What Color Is Your Parachute? What parachute? Remember when words like "career planning" used to be meaningful?
But here are a couple helpful tips.
Tip 1 -- Managing a Job Search
In the Brave New Economy, no one hires anybody as a regular, full-time employee. If you have a Ph.D. and want to teach, you may end up as an adjunct professor, which means that you're hired for a quarter or a semester at a time, and you're paid a pittance to teach an auditorium full of undergrads who will eventually graduate and join you in the scramble for very temporary jobs that pay a pittance.
In the IT world, the timeframes are even more truncated. A 2-week contract? Believe it. Yes, employers will now pay you to work for two weeks; no more, but possibly less. Slightly more common are the 4-week or 6-week contracts. What this means is that the day you start a new job, you have to actively and vigorously pursue your search for your next job. Here's a typical scenario: you receive a phone inquiry about your interest in another position on Day 1 of the new job. You feel uncomfortable talking to another employer in front of your new, albeit highly temporary, boss, so you decide to retreat to the bathroom and talk there. Except you haven't been around long enough to figure out where the bathroom is. So you awkwardly try to keep things vague on your end, as your boss listens in from 5 feet away, indicating your interest without revealing too much. And because you're an idiot, and don't really know how to talk in riddles, you end up totally befuddling what may have been your next employer, who concludes that you can't communicate.
Believe me, it happens.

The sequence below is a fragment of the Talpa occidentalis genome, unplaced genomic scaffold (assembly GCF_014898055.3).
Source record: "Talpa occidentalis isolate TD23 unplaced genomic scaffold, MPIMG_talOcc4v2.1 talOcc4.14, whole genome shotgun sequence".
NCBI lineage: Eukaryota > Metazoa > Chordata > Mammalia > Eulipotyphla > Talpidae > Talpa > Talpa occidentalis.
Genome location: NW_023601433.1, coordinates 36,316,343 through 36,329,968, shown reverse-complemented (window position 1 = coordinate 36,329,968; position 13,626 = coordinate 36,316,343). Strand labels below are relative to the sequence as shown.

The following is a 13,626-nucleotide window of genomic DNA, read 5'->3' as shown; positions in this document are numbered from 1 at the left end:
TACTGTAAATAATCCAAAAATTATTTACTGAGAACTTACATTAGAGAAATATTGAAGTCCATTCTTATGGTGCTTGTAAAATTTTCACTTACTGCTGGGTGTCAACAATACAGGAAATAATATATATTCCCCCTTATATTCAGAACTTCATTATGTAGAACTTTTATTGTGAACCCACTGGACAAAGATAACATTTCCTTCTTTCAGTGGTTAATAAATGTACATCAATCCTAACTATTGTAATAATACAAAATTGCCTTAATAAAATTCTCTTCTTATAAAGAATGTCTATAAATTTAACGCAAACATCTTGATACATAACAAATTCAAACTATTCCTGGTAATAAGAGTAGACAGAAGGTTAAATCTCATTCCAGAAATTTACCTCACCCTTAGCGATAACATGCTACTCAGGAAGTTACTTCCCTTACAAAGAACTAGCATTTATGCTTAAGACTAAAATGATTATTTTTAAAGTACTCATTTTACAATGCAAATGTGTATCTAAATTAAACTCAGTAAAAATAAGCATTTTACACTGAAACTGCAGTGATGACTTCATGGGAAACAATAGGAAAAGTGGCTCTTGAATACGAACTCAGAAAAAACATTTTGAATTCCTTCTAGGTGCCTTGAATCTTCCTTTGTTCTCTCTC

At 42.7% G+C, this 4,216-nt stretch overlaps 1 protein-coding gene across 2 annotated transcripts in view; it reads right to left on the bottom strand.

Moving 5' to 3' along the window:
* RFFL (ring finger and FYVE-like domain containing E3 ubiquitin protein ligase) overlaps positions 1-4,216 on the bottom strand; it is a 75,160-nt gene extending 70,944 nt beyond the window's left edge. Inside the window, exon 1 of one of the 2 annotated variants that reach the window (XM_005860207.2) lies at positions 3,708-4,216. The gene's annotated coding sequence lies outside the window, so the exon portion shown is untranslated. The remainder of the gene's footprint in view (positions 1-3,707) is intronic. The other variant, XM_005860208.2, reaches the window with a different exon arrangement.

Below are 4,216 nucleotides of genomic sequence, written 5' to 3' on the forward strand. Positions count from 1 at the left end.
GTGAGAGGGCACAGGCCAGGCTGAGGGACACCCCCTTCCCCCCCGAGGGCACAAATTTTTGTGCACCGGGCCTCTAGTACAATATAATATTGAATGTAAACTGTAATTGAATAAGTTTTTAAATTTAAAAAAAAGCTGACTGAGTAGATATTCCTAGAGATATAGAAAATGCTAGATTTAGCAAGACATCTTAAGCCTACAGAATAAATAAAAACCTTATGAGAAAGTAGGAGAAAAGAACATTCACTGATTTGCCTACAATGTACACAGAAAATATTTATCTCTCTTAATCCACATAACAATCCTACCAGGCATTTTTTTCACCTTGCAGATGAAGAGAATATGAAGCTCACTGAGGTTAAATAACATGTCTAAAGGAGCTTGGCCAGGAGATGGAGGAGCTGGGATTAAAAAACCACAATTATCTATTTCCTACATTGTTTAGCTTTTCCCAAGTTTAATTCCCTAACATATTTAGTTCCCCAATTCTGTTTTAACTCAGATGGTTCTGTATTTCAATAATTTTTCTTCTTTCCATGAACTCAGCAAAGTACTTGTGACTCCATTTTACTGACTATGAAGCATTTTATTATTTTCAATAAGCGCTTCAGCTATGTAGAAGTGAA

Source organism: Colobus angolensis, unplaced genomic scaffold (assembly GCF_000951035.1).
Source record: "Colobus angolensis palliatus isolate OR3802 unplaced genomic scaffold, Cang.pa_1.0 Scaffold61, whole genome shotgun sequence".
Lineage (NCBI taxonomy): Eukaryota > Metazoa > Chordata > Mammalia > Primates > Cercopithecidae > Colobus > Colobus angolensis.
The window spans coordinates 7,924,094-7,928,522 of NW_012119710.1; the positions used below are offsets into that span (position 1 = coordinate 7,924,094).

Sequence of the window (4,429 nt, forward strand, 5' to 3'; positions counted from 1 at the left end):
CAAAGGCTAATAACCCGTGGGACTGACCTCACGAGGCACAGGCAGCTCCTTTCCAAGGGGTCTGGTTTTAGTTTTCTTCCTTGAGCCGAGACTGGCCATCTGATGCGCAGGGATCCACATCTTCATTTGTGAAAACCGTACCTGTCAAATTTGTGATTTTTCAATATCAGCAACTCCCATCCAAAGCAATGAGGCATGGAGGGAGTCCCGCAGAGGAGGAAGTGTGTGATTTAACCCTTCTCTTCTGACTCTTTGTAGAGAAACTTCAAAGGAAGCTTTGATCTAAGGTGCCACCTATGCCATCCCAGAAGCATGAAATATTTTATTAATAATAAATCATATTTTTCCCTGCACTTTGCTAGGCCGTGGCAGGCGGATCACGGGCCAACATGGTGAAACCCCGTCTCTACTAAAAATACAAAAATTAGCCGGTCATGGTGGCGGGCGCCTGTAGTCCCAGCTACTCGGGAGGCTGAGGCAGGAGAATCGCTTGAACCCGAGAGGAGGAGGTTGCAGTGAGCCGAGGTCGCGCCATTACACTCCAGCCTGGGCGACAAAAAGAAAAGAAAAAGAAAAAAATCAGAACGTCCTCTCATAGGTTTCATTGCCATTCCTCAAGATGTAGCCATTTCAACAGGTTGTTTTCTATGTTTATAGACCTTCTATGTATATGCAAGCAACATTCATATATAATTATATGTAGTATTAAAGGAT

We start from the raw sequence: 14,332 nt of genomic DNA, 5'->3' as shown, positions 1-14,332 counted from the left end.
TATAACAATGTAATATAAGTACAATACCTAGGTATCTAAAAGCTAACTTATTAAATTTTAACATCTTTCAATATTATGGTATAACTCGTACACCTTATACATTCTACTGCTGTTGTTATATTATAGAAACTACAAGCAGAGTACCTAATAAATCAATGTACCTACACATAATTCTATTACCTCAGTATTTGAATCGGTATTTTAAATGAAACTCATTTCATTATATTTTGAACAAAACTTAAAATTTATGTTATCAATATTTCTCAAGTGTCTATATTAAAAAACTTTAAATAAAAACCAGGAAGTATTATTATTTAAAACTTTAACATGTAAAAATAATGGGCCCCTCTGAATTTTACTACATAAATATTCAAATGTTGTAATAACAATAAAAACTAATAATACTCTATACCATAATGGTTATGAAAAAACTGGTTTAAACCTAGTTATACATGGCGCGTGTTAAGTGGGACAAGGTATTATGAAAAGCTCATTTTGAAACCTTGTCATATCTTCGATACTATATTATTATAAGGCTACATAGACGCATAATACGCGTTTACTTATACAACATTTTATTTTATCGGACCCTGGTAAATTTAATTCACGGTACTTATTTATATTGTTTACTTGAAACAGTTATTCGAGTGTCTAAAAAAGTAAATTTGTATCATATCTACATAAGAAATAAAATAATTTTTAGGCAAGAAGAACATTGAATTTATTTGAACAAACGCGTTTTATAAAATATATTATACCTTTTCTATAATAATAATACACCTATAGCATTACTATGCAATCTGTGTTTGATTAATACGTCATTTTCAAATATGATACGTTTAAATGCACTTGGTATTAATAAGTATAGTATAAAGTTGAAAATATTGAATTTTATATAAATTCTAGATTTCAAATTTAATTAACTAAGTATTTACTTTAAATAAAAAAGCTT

If you have a particularly meddlesome boss (this is all hypothetical, of course) who seems irritated by the fact that you occasionally have to use the bathroom, he or she may get on your case for fielding non-work-related (little does he know) phone calls during work hours. You know what you do? You take the calls anyway. What is he going to do? Fire you? Oh well, there goes 9 days pay.
Tip 2 -- Making Your Way Through the Bureaucratic Tangle
If a potential employer contacts you about a possible job, you will need to fill out approximately 87 pages of paperwork in order to even be considered for the position. Filling out the paperwork in no way guarantees that you will secure an interview for the position. In fact, because you're competing against 2,000 other people for the same 2-week contract, you realistically have about a .05% chance of securing an interview. Nevertheless, if you do not fill out the paperwork, you have a .00% change of ever landing those lucrative 80 hours.
So, depending on how hot the job market is in your area (I have recently had to fill out paperwork for 2 possible jobs, amounting to 174 pages), you need to be disciplined and set aside several hours per day to manage the bureaucratic load. It's also useful to keep the following information handy, because you will need to refer to it during the application process:
-- Four references (names, titles, your relationship to, addresses, phone numbers, email addresses, social security numbers, summary (no more than 5 pages per reference) of duties performed while relating to said reference, their education, their certificates attained, relevance of their current position to position for which you are applying, political affiliation (particularly relevant for government work), etc.)
-- Employers for the past ten years (name, address, phone number, name and title of manager, phone number and email address of manager, salary, start and end dates of employment, summary of duties performed). Face it, this is what kills you. If, like me, you have worked for 73 employers in the past ten years as an IT gun for hire and all-around communications guru, this could take a good, long while. Discipline yourself. You have to do it.
-- List of weaknesses -- Helpful suggestions: Sometimes I work too hard. Occasionally I have a difficult time not becoming prideful when my co-workers tell me what a wonderful co-worker I am.
If you can scale the bureaucratic wall, the rest is easy. The odds are 2,000 to 1 that you're done. But if the unthinkable actually happens, wear a suit, brush your teeth, go to the interviews, and, if need be, go pee in a cup. If all goes well, you're set for the next 80 hours.
This is all part of negotiating the Brave New Economy. Best of luck. You'll need it.